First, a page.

Whether you're a working parent, you're struggling with chronic health problems or you're simply in search of a way to reduce your daily stress, there are more careers that offer flexibility than ever before.
A Trend towards Work-Life Balance
Flexible work schedules, telecommuting and job sharing are three of the most common ways in which companies are helping employees in search of work-life balance.
Job sharing occurs when two employees split the duties of a full-time position. One person may work the first half of the week, while the other takes over for the second half. In this arrangement, salaries and benefits are typically awarded on a prorated basis according to the number of hours each person is scheduled to work.
While job sharing can offer great benefits for those in search of rewarding part-time work, this arrangement does have its drawbacks. Good communication skills are a necessity, since projects will still need to be completed when you're away from the office. Finding a partner with a work style similar to yours may also prove rather difficult.
Careers most often shared tend to be in areas requiring routine tasks. Types of routine tasks easily divided include clerical, secretarial and production duties. Traditionally, some jobs have been considered ill-suited for job sharing arrangements; these include managerial, supervisory and public positions; however, managerial positions have begun to adopt job share arrangements more than ever. Other professional careers where job sharing is possible include teaching assistants, instructors and support workers.
Telecommuting, also known as telework, e-work, e-commuting, working at home or working from home, is an arrangement in which an employee is allowed to perform some or all of his duties at home instead of in the company's main office. It often makes use of a broadband Internet connection, video conferencing, virtual private networks and other forms of technology.
While there are employers that allow employees to telecommute on a full-time basis, it is more common for this to be a part-time arrangement. For example, the employee may work from home on Monday, Tuesday and Wednesday before returning to the office on Thursday and Friday for face-to-face meetings with his or her colleagues.
Some of the key requirements that make a career suitable for telecommuting are the need for concentration free of outside distractions and a minimal need for face-to-face interaction. Many highly skilled professions that depend on creative or scientific results are suitable for telecommuting arrangements. Jobs, such as writers, journalists, scientists, professors, instructors, consultants, analysts, accountants, architects, researchers and designers are candidates for telecommuting. You may also start your own home business with these professions quite easily, providing you with a flexible schedule.
Flexible Work Schedules
A flexible work schedule is becoming an increasingly popular alternative to the traditional 9-to-5 workday. At a business with this type of work arrangement, an employee may vary his or her starting and departure times to fit personal needs. However, he or she must still work a required number of hours per week and agree to be present during any "core" hours the employer requests. Contrary to popular belief, the Fair Labor Standards Act (FLSA) does not address the issue of flexible work schedules. This is considered a private matter between the employer and employee.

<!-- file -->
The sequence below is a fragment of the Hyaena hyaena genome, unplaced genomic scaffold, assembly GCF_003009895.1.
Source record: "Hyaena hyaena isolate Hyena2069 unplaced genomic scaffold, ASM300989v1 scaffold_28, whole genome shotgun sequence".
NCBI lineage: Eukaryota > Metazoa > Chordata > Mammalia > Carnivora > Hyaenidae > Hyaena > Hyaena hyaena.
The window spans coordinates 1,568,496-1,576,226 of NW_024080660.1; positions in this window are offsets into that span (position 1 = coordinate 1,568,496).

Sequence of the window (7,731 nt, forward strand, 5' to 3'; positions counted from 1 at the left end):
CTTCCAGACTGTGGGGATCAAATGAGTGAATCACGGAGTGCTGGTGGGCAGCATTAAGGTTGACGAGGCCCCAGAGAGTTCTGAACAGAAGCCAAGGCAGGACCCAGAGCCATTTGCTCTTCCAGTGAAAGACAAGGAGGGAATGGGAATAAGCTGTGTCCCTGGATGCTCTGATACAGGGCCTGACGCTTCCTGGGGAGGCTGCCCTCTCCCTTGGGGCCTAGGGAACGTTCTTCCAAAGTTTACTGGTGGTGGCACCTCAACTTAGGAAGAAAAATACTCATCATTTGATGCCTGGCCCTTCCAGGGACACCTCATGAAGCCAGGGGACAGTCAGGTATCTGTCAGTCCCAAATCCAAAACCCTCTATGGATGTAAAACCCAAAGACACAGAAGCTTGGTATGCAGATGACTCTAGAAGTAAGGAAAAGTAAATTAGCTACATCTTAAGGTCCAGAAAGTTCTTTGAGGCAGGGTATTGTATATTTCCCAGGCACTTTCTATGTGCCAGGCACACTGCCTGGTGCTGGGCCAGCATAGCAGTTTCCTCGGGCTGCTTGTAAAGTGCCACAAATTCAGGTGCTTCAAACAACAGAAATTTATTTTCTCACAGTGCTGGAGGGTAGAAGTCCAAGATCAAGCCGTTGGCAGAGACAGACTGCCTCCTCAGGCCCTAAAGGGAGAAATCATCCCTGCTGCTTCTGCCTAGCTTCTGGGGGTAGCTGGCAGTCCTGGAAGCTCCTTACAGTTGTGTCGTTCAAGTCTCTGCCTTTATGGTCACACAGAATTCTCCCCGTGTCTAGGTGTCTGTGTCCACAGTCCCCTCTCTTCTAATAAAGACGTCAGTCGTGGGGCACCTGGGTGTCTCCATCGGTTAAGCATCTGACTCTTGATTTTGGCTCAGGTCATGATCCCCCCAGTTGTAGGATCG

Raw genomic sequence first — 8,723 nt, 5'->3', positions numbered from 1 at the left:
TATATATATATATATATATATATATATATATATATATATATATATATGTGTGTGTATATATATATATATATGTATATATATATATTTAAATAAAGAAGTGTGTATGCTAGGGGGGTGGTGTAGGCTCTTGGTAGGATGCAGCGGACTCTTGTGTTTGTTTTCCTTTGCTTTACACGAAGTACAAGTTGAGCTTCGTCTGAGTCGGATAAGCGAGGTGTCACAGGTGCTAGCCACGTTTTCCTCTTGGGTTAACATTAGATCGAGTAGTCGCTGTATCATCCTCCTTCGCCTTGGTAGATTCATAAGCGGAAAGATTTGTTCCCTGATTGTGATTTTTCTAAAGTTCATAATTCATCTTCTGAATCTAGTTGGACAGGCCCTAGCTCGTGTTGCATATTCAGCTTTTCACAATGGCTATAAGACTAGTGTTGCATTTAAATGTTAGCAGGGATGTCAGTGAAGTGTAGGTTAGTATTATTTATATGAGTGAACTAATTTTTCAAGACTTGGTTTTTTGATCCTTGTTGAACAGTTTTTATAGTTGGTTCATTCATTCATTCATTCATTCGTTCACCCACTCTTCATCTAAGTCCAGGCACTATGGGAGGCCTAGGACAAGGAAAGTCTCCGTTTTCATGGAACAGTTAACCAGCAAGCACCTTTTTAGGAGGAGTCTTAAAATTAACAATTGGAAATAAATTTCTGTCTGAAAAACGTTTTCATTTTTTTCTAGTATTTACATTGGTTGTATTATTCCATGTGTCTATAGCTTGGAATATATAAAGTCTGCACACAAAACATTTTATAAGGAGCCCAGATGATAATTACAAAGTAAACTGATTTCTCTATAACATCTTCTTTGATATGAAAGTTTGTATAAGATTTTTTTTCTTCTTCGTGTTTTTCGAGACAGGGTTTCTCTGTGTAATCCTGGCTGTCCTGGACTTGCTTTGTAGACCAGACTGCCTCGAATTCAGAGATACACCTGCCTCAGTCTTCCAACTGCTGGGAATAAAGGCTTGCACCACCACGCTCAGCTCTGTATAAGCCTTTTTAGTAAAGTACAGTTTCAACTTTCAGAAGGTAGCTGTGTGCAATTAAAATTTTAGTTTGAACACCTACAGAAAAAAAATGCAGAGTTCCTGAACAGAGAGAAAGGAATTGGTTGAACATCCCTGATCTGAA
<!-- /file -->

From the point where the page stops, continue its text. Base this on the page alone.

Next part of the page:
Various companies are open to flexible work schedules, but it depends largely on the industry and specific corporation.
Individuals who are self-employed also tend to have a very flexible work schedule. If you choose to start your own business, you will need to learn new ways to market your product or services to a list of clients. Jobs suitable for flexible work hours include freelance tutors and instructors, freelance writers, editors, sales positions, home customer service representatives and many more.
Finding Careers that Offer Flexibility
When searching for a job that provides flexible work arrangements, keep in mind these helpful tips:
- Consider your employer's perspective. Keep in mind that it is not your employer's job to make it easier for you to balance work and personal obligations. When discussing flexible work arrangements, it's best to pitch your proposal in terms of benefits for your employer. For example, you may wish to mention ways in which telecommuting can help the company reduce overhead expenses.
- Build your skills. Not surprisingly, the people who are most likely to be offered work accommodations are those who are considered to be the most valuable employees. Make yourself someone who would be difficult to replace.
- Think small. If you're looking for a new position, research has shown that companies with 50 to 99 employees are most likely to provide careers that offer flexibility. The 50 employee mark is crucial because this is the point at which companies must obey provisions of the Family and Medical Leave Act (FMLA).
If you are interested in learning more about flexible work options, check out the following helpful resources:
- FlexJobs is a great resource for finding out what kinds of real opportunities for flexible work are out there. You can use many of the site's resources for free, though you will need to join if you want to get the information you need to apply for the pre-screened positions posted on the site. You can subscribe for a full year for less than $50 or sign up on a month-to-month basis for just under $15 per month.
- Work Options outlines several types of initiatives designed to promote a more flexible workplace and provides tips on getting your boss to approve your proposal.
- Working Mother publishes a list of 100 companies that provide careers that offer flexibility.